That is clearly the rational response to nasty undemocratic governments, punish their citizens by stopping their engagement with the outside world. Wait...

05 August 2009

Making Unity Attractive

So the idea behind the CPA was that both govenments (GoNU and GoSS) should work to "make unity attractive" to the voters in the South ahead of the referendum on independence.

Quote of the Day
"There must be a force somewhere, a force that keeps arming these militias, a force that keeps sending ammunition to the militias. There is not another force in this way that can keep arming and sending ammunition to the local population apart from the Sudanese army" - SPLA's Maj-Gen Kuol Deim Kuol, 04 August 2009. (via Sudan Watch)

04 August 2009


This is a new series keeping tabs on idiotic statements by the likes of these guys.

Frank Field, a member of the cross-party parliamentary group on balanced migration (funded by MigrationWatchUK: "an independent and non-political body established to KEEP OUT THE DARKIES!"), is an idiot. Someone please kick him out of the Labour Party?

He argues that we must cap British citizenship because otherwise Britain's population will increase. THAT IS NOT A REASON. It is a truism. Now you have to tell us why a higher population is bad.

I've been meaning to get around to answering the Open Left questions, but I've just realised that it's actually pretty simple. Being on the left is about defending the interests of the poor, not the interests of the rich.

Opposing immigration is defending the interests of the (global) rich (Brits) against the (global) poor. If you want to defend the rich I suggest that you join the Tories.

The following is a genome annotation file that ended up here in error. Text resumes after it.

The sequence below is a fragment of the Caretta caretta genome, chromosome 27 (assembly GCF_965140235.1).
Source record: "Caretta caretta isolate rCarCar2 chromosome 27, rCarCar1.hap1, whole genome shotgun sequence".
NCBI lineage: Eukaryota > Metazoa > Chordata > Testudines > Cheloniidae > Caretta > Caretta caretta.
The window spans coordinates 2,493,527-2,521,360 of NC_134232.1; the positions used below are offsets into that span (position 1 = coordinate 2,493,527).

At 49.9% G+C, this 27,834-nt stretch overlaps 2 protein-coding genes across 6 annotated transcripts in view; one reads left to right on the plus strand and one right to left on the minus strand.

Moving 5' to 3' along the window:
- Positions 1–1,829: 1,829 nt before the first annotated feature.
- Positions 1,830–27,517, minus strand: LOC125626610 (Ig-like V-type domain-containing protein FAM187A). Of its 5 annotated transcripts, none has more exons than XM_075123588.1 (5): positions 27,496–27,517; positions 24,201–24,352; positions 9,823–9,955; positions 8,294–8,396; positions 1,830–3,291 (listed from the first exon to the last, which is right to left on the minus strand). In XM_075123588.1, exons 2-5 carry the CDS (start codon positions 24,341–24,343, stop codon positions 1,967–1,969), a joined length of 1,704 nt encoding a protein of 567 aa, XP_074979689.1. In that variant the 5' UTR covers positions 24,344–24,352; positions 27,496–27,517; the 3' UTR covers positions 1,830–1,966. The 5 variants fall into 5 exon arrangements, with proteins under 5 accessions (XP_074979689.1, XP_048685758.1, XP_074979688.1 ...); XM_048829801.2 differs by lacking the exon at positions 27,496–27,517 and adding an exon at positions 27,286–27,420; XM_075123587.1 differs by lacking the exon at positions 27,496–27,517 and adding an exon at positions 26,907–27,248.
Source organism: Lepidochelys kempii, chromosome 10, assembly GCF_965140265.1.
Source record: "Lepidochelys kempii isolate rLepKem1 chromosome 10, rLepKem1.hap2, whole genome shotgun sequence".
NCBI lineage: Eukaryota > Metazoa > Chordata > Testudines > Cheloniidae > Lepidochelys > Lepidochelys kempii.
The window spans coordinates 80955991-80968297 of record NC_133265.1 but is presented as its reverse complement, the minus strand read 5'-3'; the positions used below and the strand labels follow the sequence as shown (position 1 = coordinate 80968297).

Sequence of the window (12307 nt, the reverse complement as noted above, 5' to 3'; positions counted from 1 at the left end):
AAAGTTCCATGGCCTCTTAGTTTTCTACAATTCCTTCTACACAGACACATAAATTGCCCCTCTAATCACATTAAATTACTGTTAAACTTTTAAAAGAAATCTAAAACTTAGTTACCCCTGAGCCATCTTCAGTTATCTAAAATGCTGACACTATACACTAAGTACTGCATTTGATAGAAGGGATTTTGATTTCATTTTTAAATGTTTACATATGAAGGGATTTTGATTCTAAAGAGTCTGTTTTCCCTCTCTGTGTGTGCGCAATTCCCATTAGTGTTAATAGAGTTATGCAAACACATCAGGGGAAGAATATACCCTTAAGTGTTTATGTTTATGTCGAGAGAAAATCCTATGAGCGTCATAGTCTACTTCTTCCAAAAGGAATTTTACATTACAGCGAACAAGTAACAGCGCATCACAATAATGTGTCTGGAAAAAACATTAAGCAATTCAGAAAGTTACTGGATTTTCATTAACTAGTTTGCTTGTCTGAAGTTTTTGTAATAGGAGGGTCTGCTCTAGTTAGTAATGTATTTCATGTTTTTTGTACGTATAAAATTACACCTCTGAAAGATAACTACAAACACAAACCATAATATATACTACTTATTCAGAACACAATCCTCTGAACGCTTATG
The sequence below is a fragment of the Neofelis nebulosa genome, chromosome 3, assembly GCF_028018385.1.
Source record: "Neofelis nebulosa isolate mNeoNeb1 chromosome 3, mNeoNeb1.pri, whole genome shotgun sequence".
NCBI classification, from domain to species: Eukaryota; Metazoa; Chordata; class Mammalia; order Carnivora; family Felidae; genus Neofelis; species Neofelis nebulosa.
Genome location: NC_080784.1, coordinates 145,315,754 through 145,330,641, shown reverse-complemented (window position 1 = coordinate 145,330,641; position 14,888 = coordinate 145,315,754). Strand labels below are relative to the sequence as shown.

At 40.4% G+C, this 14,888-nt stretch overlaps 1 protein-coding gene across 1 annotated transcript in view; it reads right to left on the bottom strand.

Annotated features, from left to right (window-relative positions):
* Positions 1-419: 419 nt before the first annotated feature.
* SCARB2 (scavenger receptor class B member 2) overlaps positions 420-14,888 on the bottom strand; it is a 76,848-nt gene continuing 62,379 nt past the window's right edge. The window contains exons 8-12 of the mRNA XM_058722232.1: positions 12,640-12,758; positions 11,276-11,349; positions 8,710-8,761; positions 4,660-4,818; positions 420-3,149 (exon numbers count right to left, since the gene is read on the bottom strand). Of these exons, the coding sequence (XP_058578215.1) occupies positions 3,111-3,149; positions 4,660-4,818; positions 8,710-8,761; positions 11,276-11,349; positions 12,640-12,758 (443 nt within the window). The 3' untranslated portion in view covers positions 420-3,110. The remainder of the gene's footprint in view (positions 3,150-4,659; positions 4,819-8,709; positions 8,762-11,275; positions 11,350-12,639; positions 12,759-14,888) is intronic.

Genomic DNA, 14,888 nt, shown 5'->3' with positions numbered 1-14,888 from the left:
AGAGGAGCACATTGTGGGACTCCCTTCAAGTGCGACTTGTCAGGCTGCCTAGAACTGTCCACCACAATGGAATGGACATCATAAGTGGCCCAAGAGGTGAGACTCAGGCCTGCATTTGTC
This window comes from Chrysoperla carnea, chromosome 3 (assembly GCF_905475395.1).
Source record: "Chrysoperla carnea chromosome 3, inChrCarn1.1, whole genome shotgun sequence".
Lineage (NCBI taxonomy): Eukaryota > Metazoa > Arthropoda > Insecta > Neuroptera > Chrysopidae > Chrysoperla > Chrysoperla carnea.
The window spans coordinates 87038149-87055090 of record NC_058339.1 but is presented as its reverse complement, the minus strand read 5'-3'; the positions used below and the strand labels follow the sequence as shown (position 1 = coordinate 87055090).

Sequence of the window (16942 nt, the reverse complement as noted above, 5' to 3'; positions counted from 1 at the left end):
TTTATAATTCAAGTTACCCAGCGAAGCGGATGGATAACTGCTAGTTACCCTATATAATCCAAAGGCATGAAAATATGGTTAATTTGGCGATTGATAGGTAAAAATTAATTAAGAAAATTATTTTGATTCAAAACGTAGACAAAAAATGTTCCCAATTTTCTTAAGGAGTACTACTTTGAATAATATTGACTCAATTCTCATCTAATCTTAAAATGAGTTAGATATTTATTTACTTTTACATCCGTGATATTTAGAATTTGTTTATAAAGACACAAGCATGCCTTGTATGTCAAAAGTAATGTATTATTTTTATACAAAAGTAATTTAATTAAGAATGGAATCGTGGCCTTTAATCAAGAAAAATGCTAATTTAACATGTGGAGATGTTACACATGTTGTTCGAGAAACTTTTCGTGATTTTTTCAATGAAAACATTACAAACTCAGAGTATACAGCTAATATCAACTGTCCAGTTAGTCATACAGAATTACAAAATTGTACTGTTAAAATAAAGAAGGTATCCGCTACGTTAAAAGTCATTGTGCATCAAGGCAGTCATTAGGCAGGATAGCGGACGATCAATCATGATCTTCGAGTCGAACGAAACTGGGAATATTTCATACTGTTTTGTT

More on rationality

From the comments: Michael Kevane disagrees with me about rationality.

My first reaction is "wow! Michael Kevane is commenting on my blog! He's a proper economics professor and everything!".

My second reaction is "Michael shhh, stop disagreeing in public, the non-economists might be listening! You're just making #9 worse!".

My third, substantive, reaction, is "umm, err, yeah kind of." I mean, of course the rational actor model should not be the ending point of social enquiry, but this is a fighting the barbarians situation where critics think the rational actor model is completely useless because it is unrealistic, when in fact it isn't that unrealistic, and in any case the realism of the model's assumptions don't really matter if it is any good at explaining reality (ala Friedman), which it quite often is.

These people are crazy (this isn't you in particular Kelsey, more anti-economists in general), they aren't well-versed in the rationality approach and have moved on to do interesting research into areas where rationality isn't good at explaining phenomena, they're baying for economist blood because it is evil, and neoclassical economics is equivalent to neoliberal imperialism, and all economists believe in some absurd caricature of homo-economicus, and are evil money-grabbing scum-bags who are probably autistic, and what we really need is a return to socialism, yeah that was good wasn't it, and who needs money anyway, money is evil, wouldn't it be better if we just decreed that everyone had to live in trees and grow our own food, yeah that'd be nice wouldn't it, then we could all just barter instead of having to have money, and live in happy little socialist villages of equality and read Marx all day.

I think I did have some more sober thoughts but I got a bit carried away.

03 August 2009

More Markets Not in Everything

I'm trying to put a facebook gift on Karuna's wall (a pie - she likes pie. This is a direct quote from the invitation to her birthday barbecue: "Friends are welcome as long as they're cool (pie may be accepted in lieu of coolness)".

Bizarrely, Facebook is telling me that "This action cannot be completed due to international trade restrictions."


Happy Birthday Karuna xxx

Sorry there was no pie, in either actual pie-form or in facebook picture-form. I owe you 1 pie.

02 August 2009

Markets Not in Everything

The global economy is a wonderful thing. Even in Southern Sudan it is possible to buy an amazing array of goods produced all over the world.

However this week Juba ran out of Zain airtime. The whole town. Nobody has any. Apparently the latest supply from Khartoum never arrived. A little intrusion of chaos into the cosy cocooned life of the expat.